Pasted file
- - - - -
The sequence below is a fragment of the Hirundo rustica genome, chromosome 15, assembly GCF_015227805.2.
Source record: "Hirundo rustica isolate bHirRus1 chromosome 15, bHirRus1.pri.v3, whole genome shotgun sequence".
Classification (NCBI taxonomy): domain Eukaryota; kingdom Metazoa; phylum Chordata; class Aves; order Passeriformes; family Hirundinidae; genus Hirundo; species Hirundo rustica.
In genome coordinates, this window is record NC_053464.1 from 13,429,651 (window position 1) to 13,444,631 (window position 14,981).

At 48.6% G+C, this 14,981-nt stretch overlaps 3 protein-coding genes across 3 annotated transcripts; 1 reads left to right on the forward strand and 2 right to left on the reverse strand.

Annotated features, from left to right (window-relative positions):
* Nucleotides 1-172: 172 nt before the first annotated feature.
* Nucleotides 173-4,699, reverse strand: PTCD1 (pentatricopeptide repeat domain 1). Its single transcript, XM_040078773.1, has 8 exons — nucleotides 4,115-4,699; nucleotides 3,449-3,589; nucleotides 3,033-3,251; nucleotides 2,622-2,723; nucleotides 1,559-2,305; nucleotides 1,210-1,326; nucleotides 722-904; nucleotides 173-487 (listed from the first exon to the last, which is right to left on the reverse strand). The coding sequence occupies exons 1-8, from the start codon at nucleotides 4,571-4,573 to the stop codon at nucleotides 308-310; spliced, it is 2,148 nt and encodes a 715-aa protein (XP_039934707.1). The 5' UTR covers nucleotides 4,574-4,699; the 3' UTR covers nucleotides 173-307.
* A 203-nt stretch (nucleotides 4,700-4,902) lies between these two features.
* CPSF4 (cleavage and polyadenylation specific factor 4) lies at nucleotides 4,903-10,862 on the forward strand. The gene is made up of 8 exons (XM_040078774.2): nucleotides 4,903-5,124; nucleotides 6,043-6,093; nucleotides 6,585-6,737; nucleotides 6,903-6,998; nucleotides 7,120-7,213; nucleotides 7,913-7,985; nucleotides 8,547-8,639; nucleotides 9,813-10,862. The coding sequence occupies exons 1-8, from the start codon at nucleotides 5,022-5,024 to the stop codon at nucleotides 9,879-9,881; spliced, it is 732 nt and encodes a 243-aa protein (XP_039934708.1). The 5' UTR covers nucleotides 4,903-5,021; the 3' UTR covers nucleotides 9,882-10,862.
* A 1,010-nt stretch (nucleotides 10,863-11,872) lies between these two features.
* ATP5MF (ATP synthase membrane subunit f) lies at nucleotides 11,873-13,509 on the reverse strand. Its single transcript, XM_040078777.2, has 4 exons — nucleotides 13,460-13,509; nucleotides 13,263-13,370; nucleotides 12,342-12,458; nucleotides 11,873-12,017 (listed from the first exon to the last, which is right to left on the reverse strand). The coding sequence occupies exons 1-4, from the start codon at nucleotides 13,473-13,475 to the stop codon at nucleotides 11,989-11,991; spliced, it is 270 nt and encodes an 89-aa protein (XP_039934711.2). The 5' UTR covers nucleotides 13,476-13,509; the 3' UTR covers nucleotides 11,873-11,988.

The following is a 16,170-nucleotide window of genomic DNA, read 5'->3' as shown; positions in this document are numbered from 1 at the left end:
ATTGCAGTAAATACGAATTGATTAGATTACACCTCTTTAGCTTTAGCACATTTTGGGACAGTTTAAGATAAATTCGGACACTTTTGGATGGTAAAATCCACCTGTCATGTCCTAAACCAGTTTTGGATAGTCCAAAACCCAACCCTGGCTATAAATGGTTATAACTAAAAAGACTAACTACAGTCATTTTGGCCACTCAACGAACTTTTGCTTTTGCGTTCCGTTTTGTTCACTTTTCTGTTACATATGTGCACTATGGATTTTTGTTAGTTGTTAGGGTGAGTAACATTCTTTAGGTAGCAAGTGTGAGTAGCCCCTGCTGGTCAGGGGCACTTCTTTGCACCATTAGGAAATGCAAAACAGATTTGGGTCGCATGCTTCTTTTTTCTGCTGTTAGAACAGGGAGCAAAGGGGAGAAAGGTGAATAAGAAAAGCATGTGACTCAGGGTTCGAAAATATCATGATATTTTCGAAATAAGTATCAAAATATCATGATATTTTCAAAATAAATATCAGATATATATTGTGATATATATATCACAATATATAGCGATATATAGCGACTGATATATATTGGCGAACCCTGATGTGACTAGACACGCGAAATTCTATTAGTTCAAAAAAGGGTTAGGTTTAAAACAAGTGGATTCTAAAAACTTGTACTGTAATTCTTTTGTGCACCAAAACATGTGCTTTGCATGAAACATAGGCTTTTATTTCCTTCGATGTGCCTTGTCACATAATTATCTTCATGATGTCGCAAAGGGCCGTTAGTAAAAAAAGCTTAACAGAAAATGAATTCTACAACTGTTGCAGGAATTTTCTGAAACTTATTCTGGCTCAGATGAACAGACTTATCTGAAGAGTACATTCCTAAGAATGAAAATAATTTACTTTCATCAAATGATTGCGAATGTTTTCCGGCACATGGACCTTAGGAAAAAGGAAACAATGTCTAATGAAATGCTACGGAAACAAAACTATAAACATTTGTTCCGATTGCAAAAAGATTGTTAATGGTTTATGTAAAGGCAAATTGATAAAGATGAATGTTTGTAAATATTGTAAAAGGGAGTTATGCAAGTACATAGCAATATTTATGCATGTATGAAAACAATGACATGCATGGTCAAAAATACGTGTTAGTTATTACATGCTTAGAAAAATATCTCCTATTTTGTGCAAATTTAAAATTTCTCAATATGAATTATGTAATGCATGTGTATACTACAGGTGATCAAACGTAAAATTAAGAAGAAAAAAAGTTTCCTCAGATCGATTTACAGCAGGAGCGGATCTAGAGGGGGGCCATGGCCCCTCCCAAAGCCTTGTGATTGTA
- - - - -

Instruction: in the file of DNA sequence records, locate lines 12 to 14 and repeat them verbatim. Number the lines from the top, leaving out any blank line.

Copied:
* ATP5MF (ATP synthase membrane subunit f) lies at nucleotides 11,873-13,509 on the reverse strand. Its single transcript, XM_040078777.2, has 4 exons — nucleotides 13,460-13,509; nucleotides 13,263-13,370; nucleotides 12,342-12,458; nucleotides 11,873-12,017 (listed from the first exon to the last, which is right to left on the reverse strand). The coding sequence occupies exons 1-4, from the start codon at nucleotides 13,473-13,475 to the stop codon at nucleotides 11,989-11,991; spliced, it is 270 nt and encodes an 89-aa protein (XP_039934711.2). The 5' UTR covers nucleotides 13,476-13,509; the 3' UTR covers nucleotides 11,873-11,988.

The following is a 16,170-nucleotide window of genomic DNA, read 5'->3' as shown; positions in this document are numbered from 1 at the left end:
ATTGCAGTAAATACGAATTGATTAGATTACACCTCTTTAGCTTTAGCACATTTTGGGACAGTTTAAGATAAATTCGGACACTTTTGGATGGTAAAATCCACCTGTCATGTCCTAAACCAGTTTTGGATAGTCCAAAACCCAACCCTGGCTATAAATGGTTATAACTAAAAAGACTAACTACAGTCATTTTGGCCACTCAACGAACTTTTGCTTTTGCGTTCCGTTTTGTTCACTTTTCTGTTACATATGTGCACTATGGATTTTTGTTAGTTGTTAGGGTGAGTAACATTCTTTAGGTAGCAAGTGTGAGTAGCCCCTGCTGGTCAGGGGCACTTCTTTGCACCATTAGGAAATGCAAAACAGATTTGGGTCGCATGCTTCTTTTTTCTGCTGTTAGAACAGGGAGCAAAGGGGAGAAAGGTGAATAAGAAAAGCATGTGACTCAGGGTTCGAAAATATCATGATATTTTCGAAATAAGTATCAAAATATCATGATATTTTCAAAATAAATATCAGATATATATTGTGATATATATATCACAATATATAGCGATATATAGCGACTGATATATATTGGCGAACCCTGATGTGACTAGACACGCGAAATTCTATTAGTTCAAAAAAGGGTTAGGTTTAAAACAAGTGGATTCTAAAAACTTGTACTGTAATTCTTTTGTGCACCAAAACATGTGCTTTGCATGAAACATAGGCTTTTATTTCCTTCGATGTGCCTTGTCACATAATTATCTTCATGATGTCGCAAAGGGCCGTTAGTAAAAAAAGCTTAACAGAAAATGAATTCTACAACTGTTGCAGGAATTTTCTGAAACTTATTCTGGCTCAGATGAACAGACTTATCTGAAGAGTACATTCCTAAGAATGAAAATAATTTACTTTCATCAAATGATTGCGAATGTTTTCCGGCACATGGACCTTAGGAAAAAGGAAACAATGTCTAATGAAATGCTACGGAAACAAAACTATAAACATTTGTTCCGATTGCAAAAAGATTGTTAATGGTTTATGTAAAGGCAAATTGATAAAGATGAATGTTTGTAAATATTGTAAAAGGGAGTTATGCAAGTACATAGCAATATTTATGCATGTATGAAAACAATGACATGCATGGTCAAAAATACGTGTTAGTTATTACATGCTTAGAAAAATATCTCCTATTTTGTGCAAATTTAAAATTTCTCAATATGAATTATGTAATGCATGTGTATACTACAGGTGATCAAACGTAAAATTAAGAAGAAAAAAAGTTTCCTCAGATCGATTTACAGCAGGAGCGGATCTAGAGGGGGGCCATGGCCCCTCCCAAAGCCTTGTGATTGTA